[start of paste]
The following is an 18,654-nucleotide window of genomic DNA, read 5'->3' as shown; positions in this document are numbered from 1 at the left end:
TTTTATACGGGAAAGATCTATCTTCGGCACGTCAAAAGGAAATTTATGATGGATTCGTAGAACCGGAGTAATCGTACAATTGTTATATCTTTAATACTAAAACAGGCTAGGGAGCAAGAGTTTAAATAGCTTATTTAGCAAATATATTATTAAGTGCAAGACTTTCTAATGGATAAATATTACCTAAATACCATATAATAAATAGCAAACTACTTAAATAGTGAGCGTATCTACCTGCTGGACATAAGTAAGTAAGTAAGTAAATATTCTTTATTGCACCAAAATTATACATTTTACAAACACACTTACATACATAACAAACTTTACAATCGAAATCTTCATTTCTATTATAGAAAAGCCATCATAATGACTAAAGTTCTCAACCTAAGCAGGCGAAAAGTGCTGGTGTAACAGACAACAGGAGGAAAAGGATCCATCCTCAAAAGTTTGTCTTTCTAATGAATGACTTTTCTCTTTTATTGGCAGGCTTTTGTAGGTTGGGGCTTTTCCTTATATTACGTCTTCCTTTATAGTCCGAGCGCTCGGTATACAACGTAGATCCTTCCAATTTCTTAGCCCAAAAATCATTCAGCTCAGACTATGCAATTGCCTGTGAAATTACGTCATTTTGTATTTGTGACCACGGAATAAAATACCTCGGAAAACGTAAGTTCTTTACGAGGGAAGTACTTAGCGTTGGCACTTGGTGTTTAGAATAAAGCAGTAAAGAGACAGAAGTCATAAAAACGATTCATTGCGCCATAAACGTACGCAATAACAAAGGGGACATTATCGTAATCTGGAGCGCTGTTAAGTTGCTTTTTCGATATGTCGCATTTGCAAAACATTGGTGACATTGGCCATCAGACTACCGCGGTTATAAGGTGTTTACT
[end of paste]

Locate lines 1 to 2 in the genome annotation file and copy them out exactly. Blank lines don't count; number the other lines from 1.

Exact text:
The following is an 18,654-nucleotide window of genomic DNA, read 5'->3' as shown; positions in this document are numbered from 1 at the left end:
TTTTATACGGGAAAGATCTATCTTCGGCACGTCAAAAGGAAATTTATGATGGATTCGTAGAACCGGAGTAATCGTACAATTGTTATATCTTTAATACTAAAACAGGCTAGGGAGCAAGAGTTTAAATAGCTTATTTAGCAAATATATTATTAAGTGCAAGACTTTCTAATGGATAAATATTACCTAAATACCATATAATAAATAGCAAACTACTTAAATAGTGAGCGTATCTACCTGCTGGACATAAGTAAGTAAGTAAGTAAATATTCTTTATTGCACCAAAATTATACATTTTACAAACACACTTACATACATAACAAACTTTACAATCGAAATCTTCATTTCTATTATAGAAAAGCCATCATAATGACTAAAGTTCTCAACCTAAGCAGGCGAAAAGTGCTGGTGTAACAGACAACAGGAGGAAAAGGATCCATCCTCAAAAGTTTGTCTTTCTAATGAATGACTTTTCTCTTTTATTGGCAGGCTTTTGTAGGTTGGGGCTTTTCCTTATATTACGTCTTCCTTTATAGTCCGAGCGCTCGGTATACAACGTAGATCCTTCCAATTTCTTAGCCCAAAAATCATTCAGCTCAGACTATGCAATTGCCTGTGAAATTACGTCATTTTGTATTTGTGACCACGGAATAAAATACCTCGGAAAACGTAAGTTCTTTACGAGGGAAGTACTTAGCGTTGGCACTTGGTGTTTAGAATAAAGCAGTAAAGAGACAGAAGTCATAAAAACGATTCATTGCGCCATAAACGTACGCAATAACAAAGGGGACATTATCGTAATCTGGAGCGCTGTTAAGTTGCTTTTTCGATATGTCGCATTTGCAAAACATTGGTGACATTGGCCATCAGACTACCGCGGTTATAAGGTGTTTACT